Other Wall Street firms already have taken some steps to allay regulators' concerns, but they haven't gone as far as Citigroup. Merrill Lynch & Co., for instance, earlier this year agreed to wall off bankers' influence over how analysts are paid and to introduce a monitor to oversee research practices as part of a $100 million settlement with Mr. Spitzer over its research practices.

Steps taken by Goldman Sachs Group Inc. included the appointment of a former president of the Federal Reserve Bank of New York as a research ombudsman and prohibited analysts from owning shares in companies they cover.

Citigroup's move "appears to be an affirmative step but we have to review the proposal," said a spokeswoman for Mr. Spitzer's office. "Such actions could complement the broader reforms we are hoping to achieve."

A spokesman for the SEC declined to comment.

Citigroup has made bold moves in the past that it had hoped would end its woes. Yet it still found itself under intense scrutiny from regulators and shareholders.

In early August, company officials told Jack Grubman, the former star telecommunications-stock analyst at Salomon Smith Barney, Citigroup's investment bank, that he should resign. The analyst had been at the center of a firestorm over whether Wall Street analysts' recommendations were compromised by pressure to bring in investment-banking business from companies that were the subject of research analysis. Citigroup later agreed to pay $5 million to settle an action by the National Association of Securities Dealers that accused Mr. Grubman of setting an unrealistic price target on shares of Winstar Communications. Mr. Grubman is contesting an individual NASD action against him.

Then, in September, Mr. Weill reassigned Michael Carpenter, head of corporate and investment banking, who had once been viewed as a possible heir apparent to the 69-year-old chairman. Insiders say Mr. Weill, even then, was frustrated by the inability of the bank to move beyond the issues that were sullying its reputation with investors and hurting its stock price. In 4 p.m. New York Stock Exchange composite trading Wednesday, Citigroup shares were up 58 cents at $37.08, but still well below their 52-week high of $48.69.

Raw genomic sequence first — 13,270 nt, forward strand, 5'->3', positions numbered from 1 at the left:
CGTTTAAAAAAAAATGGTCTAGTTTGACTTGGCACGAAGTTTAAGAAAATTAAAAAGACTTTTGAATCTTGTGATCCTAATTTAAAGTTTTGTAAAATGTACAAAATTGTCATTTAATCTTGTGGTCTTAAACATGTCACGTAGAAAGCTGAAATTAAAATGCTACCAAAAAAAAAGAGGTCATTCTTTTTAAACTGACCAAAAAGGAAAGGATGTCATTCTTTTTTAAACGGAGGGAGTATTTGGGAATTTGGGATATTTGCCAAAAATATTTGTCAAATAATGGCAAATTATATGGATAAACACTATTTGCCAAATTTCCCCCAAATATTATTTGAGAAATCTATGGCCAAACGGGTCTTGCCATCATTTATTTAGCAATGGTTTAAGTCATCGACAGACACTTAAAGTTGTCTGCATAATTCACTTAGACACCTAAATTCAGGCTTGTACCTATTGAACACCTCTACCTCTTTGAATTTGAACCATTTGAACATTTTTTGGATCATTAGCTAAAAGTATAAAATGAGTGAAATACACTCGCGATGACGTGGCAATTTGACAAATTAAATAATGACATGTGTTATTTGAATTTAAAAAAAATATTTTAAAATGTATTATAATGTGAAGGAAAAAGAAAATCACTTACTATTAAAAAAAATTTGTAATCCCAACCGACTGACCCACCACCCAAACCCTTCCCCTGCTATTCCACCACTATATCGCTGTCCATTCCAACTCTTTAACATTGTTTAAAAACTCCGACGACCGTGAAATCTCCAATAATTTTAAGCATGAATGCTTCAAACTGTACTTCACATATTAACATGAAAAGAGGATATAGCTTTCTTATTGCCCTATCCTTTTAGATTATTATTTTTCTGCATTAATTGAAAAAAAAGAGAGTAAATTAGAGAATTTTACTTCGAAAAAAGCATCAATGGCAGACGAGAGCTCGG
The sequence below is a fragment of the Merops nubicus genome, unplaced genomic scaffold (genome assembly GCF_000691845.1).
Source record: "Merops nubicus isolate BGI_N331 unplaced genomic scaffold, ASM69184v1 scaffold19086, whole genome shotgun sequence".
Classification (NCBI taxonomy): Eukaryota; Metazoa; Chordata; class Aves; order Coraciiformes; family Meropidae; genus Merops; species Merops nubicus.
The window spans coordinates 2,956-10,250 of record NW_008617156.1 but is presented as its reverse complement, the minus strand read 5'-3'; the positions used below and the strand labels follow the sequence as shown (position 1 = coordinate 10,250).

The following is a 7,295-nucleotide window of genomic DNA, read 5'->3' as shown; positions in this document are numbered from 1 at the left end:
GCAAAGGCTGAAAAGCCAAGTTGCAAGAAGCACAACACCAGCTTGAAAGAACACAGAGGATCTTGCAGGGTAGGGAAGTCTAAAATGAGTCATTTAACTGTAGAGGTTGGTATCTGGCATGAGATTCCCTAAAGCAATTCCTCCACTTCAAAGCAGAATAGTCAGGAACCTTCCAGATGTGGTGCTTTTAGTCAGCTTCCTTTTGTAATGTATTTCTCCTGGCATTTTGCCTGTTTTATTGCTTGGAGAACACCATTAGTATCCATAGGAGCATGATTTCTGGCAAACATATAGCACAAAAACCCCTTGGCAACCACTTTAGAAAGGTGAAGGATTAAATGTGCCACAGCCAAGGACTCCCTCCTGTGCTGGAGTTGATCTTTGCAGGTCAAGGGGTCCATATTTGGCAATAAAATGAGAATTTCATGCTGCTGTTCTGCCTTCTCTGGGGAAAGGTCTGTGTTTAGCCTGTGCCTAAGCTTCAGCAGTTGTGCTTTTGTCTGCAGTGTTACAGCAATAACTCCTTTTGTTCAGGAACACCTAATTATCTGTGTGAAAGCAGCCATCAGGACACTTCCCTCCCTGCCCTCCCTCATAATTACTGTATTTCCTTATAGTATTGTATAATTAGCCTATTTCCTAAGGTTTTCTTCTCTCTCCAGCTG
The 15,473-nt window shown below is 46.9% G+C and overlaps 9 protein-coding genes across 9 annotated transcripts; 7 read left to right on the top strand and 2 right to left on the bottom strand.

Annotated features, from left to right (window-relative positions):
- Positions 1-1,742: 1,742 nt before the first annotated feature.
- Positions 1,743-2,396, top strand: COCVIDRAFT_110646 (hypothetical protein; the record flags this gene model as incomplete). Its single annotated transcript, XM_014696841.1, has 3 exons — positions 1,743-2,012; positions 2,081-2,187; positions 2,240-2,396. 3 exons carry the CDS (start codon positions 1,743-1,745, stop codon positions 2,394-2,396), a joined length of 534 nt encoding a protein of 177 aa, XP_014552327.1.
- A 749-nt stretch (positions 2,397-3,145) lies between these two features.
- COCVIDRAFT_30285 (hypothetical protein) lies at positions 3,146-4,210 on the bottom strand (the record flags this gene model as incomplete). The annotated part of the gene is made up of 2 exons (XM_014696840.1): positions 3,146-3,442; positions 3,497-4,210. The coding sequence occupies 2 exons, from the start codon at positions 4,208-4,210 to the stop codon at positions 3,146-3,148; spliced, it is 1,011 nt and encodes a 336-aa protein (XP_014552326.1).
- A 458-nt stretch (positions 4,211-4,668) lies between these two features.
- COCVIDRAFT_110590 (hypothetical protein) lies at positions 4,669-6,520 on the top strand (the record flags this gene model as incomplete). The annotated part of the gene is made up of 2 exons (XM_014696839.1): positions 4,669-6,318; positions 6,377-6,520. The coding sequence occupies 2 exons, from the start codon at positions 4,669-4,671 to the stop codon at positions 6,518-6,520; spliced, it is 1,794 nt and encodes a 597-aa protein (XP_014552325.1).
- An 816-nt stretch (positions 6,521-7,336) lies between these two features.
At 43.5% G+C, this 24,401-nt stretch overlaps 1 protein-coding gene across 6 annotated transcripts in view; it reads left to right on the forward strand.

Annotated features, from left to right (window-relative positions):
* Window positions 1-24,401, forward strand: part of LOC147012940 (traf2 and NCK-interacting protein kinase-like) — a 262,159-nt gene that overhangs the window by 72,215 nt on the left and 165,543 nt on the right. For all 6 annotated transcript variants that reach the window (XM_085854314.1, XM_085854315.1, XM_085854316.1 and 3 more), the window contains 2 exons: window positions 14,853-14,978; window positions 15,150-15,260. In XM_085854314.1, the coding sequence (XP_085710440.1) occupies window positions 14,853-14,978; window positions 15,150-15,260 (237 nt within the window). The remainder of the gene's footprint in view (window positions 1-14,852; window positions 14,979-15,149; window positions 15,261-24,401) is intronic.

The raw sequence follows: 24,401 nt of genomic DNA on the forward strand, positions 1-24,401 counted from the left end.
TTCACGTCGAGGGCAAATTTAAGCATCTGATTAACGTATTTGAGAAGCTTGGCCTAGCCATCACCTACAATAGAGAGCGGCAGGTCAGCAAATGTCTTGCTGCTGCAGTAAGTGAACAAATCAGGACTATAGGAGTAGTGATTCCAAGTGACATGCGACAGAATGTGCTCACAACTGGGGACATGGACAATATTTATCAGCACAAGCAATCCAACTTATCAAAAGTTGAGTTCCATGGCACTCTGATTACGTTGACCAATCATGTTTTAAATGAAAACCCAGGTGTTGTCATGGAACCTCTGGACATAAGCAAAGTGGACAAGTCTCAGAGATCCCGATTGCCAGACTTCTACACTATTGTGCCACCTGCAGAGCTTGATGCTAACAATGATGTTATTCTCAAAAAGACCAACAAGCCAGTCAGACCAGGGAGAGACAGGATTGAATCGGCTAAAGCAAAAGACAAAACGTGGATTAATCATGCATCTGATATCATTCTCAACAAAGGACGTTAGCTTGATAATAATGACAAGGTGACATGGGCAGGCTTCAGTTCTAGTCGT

Mr. Weill replaced Mr. Carpenter with Charles O. Prince, one of his most-trusted aides and, significantly, a lawyer, not an investment banker. Mr. Prince has extensive experience dealing with regulators.

But the regulatory pressure only mounted, with Mr. Spitzer taking a look at Mr. Weill himself and his possible role in a 1999 recommendation Mr. Grubman made on AT&T Corp., of which Mr. Weill was a director at the time. Mr. Weill isn't currently a target of Mr. Spitzer's investigation, Mr. Spitzer's office has said, and Mr. Weill recently announced that he will resign his AT&T board seat. But it put yet another question mark over Citigroup's reputation, even though the firm continued to post strong financial results.

Exactly how the new Smith Barney unit will function hasn't been set in stone because Citigroup is waiting to see what changes emerge from the settlement talks with regulators. But Citigroup officials noted that Citigroup already has agreed that investment-banking revenue shouldn't be used to pay analysts. And they said Ms. Krawcheck would be responsible for signing off on analysts' compensation and will put policies in place to ensure their independence.

Just having Ms. Krawcheck there will, in itself, make a difference, some observers said.

"If she walks out in six months saying they wanted me to do something that I didn't want to do, it will be an open invitation to Mr. Spitzer," said Michael Holland, chairman of New York investment firm Holland & Co.